[ Back to EurekAlert! ] Public release date: 12-Oct-2011
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Contact: Alissa J. Cruz
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American Gastroenterological Association

Pain characteristics suggest higher benefit from gallbladder surgery

According to a new study in Clinical Gastroenterology and Hepatology, better understanding of a patient's abdominal pain could help physicians know which patients will benefit most from surgical removal of the gallbladder. Clinical Gastroenterology and Hepatology is the official journal of the American Gastroenterological Association.

Nearly 800,000 gallbladder removal surgeries, or cholecystectomies, are performed annually in the U.S. at a cost exceeding $6 billion. Surgeries are often performed on patients whose gallstones are discovered via imaging tests after patient complaints of abdominal pain. Considering that abdominal pain persists in up to 50 percent of patients after cholecystectomy, physicians need a better way to determine who will benefit from surgery.

"Given the number of cholecystectomies that are performed, this study underscores the importance of taking a detailed history when selecting patients for surgery," said Johnson L. Thistle, MD, of Mayo Clinic and lead author of this study. "About 80 percent of gallstones never become symptomatic. Identifying the features of episodic gallbladder pain and differentiating them from symptoms of gastroesophageal reflux disease and irritable bowel syndrome should lead to improved symptom relief and value for patients with abdominal pain."

Researchers prospectively studied 1,008 patients with upper abdominal pain who had elective cholecystectomy for uncomplicated gallstone disease. The following pain characteristics, especially if multiple, were most predictive of pain relief after surgery: episodic pain (usually once a month or less), lasting 30 minutes to 24 hours, occurring during the evening or at night, and onset one year or less before presentation.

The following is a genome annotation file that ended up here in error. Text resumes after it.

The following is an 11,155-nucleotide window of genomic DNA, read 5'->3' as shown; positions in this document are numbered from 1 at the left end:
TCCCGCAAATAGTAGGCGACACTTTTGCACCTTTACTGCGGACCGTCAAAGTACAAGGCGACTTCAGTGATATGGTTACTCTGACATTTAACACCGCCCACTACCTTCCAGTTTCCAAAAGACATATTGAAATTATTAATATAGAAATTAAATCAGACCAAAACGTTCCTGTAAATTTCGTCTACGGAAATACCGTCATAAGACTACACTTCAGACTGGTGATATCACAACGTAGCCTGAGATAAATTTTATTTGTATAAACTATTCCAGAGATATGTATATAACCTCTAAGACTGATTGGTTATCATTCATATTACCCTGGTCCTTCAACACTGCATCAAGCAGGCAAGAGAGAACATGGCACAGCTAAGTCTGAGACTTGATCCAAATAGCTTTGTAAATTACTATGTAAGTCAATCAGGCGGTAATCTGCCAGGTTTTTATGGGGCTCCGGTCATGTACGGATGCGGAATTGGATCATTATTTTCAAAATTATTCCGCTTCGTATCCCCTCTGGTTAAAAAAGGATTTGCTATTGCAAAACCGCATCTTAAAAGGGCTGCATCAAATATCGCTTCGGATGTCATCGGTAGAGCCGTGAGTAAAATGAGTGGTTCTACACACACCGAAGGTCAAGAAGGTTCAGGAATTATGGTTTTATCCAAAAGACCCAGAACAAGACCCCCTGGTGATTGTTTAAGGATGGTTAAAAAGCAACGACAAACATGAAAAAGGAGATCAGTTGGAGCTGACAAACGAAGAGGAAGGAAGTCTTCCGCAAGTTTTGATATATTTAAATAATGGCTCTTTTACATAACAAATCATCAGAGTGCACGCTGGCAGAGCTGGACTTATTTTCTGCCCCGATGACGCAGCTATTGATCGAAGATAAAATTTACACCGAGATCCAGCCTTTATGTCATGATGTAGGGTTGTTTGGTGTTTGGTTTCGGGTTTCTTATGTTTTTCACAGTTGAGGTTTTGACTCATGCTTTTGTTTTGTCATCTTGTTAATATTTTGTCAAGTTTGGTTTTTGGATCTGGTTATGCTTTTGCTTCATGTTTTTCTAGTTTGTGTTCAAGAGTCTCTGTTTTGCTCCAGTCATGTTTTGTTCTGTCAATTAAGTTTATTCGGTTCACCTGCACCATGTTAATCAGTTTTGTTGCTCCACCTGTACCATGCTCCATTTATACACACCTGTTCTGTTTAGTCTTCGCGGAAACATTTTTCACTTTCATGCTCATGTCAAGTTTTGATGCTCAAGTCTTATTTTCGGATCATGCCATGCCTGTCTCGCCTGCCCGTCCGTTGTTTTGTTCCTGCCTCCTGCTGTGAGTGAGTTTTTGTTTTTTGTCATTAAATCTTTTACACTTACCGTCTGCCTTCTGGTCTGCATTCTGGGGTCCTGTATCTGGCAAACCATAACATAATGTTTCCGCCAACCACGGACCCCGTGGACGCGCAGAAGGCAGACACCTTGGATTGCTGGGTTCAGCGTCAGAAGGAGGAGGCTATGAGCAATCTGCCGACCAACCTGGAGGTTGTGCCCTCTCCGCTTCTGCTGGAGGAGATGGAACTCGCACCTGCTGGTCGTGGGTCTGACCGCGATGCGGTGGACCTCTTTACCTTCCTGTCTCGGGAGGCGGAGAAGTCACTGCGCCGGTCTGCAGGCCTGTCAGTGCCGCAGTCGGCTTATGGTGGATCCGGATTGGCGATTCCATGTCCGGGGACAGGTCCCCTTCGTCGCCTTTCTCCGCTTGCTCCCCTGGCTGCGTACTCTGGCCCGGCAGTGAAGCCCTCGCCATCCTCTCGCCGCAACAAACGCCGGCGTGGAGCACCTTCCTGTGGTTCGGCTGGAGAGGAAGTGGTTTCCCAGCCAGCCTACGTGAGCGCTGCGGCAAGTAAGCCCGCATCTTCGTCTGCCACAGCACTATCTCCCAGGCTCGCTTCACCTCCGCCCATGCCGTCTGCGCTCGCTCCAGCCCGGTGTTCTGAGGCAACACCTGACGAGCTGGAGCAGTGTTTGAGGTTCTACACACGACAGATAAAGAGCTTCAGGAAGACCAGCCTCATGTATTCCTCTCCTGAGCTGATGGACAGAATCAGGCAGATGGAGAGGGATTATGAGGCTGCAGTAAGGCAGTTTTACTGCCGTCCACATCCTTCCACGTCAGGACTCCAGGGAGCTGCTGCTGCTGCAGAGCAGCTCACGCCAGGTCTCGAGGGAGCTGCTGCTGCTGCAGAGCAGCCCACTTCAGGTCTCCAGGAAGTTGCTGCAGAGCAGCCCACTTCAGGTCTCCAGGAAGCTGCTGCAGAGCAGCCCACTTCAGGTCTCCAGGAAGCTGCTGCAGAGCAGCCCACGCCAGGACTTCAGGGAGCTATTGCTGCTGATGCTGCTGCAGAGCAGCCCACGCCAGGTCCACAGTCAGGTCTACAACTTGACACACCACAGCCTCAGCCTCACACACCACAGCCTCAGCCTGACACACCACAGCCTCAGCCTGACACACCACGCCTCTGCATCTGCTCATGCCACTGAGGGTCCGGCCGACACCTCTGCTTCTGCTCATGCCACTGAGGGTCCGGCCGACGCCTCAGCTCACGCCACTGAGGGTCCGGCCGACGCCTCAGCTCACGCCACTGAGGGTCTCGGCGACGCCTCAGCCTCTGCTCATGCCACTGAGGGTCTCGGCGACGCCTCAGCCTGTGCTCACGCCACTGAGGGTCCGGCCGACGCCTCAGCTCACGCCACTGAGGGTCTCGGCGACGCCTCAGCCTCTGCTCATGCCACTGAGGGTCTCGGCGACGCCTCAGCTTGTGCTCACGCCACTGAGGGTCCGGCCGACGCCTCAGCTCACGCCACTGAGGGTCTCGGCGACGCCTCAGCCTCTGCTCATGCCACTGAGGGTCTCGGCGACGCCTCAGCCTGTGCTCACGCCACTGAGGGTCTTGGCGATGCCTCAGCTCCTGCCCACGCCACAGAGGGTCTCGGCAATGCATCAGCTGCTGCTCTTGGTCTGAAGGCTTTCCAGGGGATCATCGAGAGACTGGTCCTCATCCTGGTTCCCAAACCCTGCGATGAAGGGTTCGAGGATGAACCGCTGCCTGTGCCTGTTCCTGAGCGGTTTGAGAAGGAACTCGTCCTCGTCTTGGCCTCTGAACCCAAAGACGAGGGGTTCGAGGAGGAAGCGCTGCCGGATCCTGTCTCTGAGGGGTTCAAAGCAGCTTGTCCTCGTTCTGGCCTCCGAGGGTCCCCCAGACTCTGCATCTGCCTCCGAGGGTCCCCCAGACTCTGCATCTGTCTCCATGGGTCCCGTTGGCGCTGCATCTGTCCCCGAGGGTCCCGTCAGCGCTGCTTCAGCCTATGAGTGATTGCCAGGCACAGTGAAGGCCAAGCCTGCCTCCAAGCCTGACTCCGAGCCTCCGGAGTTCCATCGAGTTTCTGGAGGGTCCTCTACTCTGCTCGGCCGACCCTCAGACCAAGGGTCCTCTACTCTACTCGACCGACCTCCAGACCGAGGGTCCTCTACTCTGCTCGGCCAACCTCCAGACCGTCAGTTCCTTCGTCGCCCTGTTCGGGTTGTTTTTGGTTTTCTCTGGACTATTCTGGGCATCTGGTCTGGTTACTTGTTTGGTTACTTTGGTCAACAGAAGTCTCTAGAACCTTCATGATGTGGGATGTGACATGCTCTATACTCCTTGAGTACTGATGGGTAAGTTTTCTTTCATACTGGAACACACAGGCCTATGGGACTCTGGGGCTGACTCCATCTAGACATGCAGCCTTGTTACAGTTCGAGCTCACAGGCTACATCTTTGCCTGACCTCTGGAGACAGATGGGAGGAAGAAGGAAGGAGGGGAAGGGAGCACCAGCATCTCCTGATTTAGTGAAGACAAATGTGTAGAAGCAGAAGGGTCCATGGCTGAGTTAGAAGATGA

Gallstones form in the gallbladder and are composed predominately of cholesterol, which has separated out of solution in bile and formed crystals, much as sugar may form in the bottom of a syrup jar. Gallstones may be as small as a grain of sand or as large as a golf ball, and the gallbladder may contain anywhere from one stone to hundreds. It is not entirely known why some people develop gallstones and others do not.

Many people with gallstones have no symptoms, and often, the gallstones are found when tests are performed to evaluate other problems. In this case, no treatment is usually recommended. When symptoms do arise, gallbladder removal is the most widely used therapy.

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For more information on gallstones, please read the AGA brochure "Understanding Gallstones."

About the AGA Institute

The American Gastroenterological Association is the trusted voice of the GI community. Founded in 1897, the AGA has grown to include 17,000 members from around the globe who are involved in all aspects of the science, practice and advancement of gastroenterology. The AGA Institute administers the practice, research and educational programs of the organization. www.gastro.org.

About Clinical Gastroenterology and Hepatology

The mission of Clinical Gastroenterology and Hepatology is to provide readers with a broad spectrum of themes in clinical gastroenterology and hepatology. This monthly peer-reviewed journal includes original articles as well as scholarly reviews, with the goal that all articles published will be immediately relevant to the practice of gastroenterology and hepatology. For more information, visit www.cghjournal.org.

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